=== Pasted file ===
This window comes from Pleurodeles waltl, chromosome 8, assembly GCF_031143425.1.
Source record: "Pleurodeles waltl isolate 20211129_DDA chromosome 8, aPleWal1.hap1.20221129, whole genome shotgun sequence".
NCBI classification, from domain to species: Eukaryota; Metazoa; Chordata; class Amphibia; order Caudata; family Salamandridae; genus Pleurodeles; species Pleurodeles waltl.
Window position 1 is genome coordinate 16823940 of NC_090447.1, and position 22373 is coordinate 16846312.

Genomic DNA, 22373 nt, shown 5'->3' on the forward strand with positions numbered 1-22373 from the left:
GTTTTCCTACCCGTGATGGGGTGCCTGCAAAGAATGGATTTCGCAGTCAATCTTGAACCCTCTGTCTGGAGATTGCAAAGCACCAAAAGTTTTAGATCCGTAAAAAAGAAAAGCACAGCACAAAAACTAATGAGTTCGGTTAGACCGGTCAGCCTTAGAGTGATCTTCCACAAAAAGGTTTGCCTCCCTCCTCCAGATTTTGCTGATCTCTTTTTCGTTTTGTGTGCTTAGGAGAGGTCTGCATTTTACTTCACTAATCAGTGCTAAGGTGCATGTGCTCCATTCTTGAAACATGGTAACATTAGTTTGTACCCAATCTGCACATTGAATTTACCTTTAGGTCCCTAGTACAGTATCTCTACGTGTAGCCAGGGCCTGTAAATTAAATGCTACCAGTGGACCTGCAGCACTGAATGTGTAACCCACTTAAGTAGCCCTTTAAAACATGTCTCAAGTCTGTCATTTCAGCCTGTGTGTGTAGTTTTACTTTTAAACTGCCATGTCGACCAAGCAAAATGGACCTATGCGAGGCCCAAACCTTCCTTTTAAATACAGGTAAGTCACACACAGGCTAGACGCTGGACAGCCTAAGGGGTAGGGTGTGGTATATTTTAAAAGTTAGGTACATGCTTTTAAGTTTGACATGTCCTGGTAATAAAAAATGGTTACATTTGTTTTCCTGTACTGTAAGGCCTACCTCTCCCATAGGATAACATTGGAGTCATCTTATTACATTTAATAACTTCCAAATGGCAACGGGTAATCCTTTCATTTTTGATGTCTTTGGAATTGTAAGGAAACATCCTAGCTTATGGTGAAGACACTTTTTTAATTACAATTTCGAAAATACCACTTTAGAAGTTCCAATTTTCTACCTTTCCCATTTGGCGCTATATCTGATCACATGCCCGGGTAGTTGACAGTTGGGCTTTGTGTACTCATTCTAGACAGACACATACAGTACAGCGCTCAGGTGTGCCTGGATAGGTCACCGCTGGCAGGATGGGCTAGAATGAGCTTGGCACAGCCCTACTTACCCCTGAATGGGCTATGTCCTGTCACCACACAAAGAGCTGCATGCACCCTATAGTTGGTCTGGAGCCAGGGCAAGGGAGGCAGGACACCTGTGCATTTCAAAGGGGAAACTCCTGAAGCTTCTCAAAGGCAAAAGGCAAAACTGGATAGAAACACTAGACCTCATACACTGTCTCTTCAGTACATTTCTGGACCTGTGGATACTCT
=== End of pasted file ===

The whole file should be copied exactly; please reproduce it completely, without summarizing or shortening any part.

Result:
This window comes from Pleurodeles waltl, chromosome 8, assembly GCF_031143425.1.
Source record: "Pleurodeles waltl isolate 20211129_DDA chromosome 8, aPleWal1.hap1.20221129, whole genome shotgun sequence".
NCBI classification, from domain to species: Eukaryota; Metazoa; Chordata; class Amphibia; order Caudata; family Salamandridae; genus Pleurodeles; species Pleurodeles waltl.
Window position 1 is genome coordinate 16823940 of NC_090447.1, and position 22373 is coordinate 16846312.

Genomic DNA, 22373 nt, shown 5'->3' on the forward strand with positions numbered 1-22373 from the left:
GTTTTCCTACCCGTGATGGGGTGCCTGCAAAGAATGGATTTCGCAGTCAATCTTGAACCCTCTGTCTGGAGATTGCAAAGCACCAAAAGTTTTAGATCCGTAAAAAAGAAAAGCACAGCACAAAAACTAATGAGTTCGGTTAGACCGGTCAGCCTTAGAGTGATCTTCCACAAAAAGGTTTGCCTCCCTCCTCCAGATTTTGCTGATCTCTTTTTCGTTTTGTGTGCTTAGGAGAGGTCTGCATTTTACTTCACTAATCAGTGCTAAGGTGCATGTGCTCCATTCTTGAAACATGGTAACATTAGTTTGTACCCAATCTGCACATTGAATTTACCTTTAGGTCCCTAGTACAGTATCTCTACGTGTAGCCAGGGCCTGTAAATTAAATGCTACCAGTGGACCTGCAGCACTGAATGTGTAACCCACTTAAGTAGCCCTTTAAAACATGTCTCAAGTCTGTCATTTCAGCCTGTGTGTGTAGTTTTACTTTTAAACTGCCATGTCGACCAAGCAAAATGGACCTATGCGAGGCCCAAACCTTCCTTTTAAATACAGGTAAGTCACACACAGGCTAGACGCTGGACAGCCTAAGGGGTAGGGTGTGGTATATTTTAAAAGTTAGGTACATGCTTTTAAGTTTGACATGTCCTGGTAATAAAAAATGGTTACATTTGTTTTCCTGTACTGTAAGGCCTACCTCTCCCATAGGATAACATTGGAGTCATCTTATTACATTTAATAACTTCCAAATGGCAACGGGTAATCCTTTCATTTTTGATGTCTTTGGAATTGTAAGGAAACATCCTAGCTTATGGTGAAGACACTTTTTTAATTACAATTTCGAAAATACCACTTTAGAAGTTCCAATTTTCTACCTTTCCCATTTGGCGCTATATCTGATCACATGCCCGGGTAGTTGACAGTTGGGCTTTGTGTACTCATTCTAGACAGACACATACAGTACAGCGCTCAGGTGTGCCTGGATAGGTCACCGCTGGCAGGATGGGCTAGAATGAGCTTGGCACAGCCCTACTTACCCCTGAATGGGCTATGTCCTGTCACCACACAAAGAGCTGCATGCACCCTATAGTTGGTCTGGAGCCAGGGCAAGGGAGGCAGGACACCTGTGCATTTCAAAGGGGAAACTCCTGAAGCTTCTCAAAGGCAAAAGGCAAAACTGGATAGAAACACTAGACCTCATACACTGTCTCTTCAGTACATTTCTGGACCTGTGGATACTCT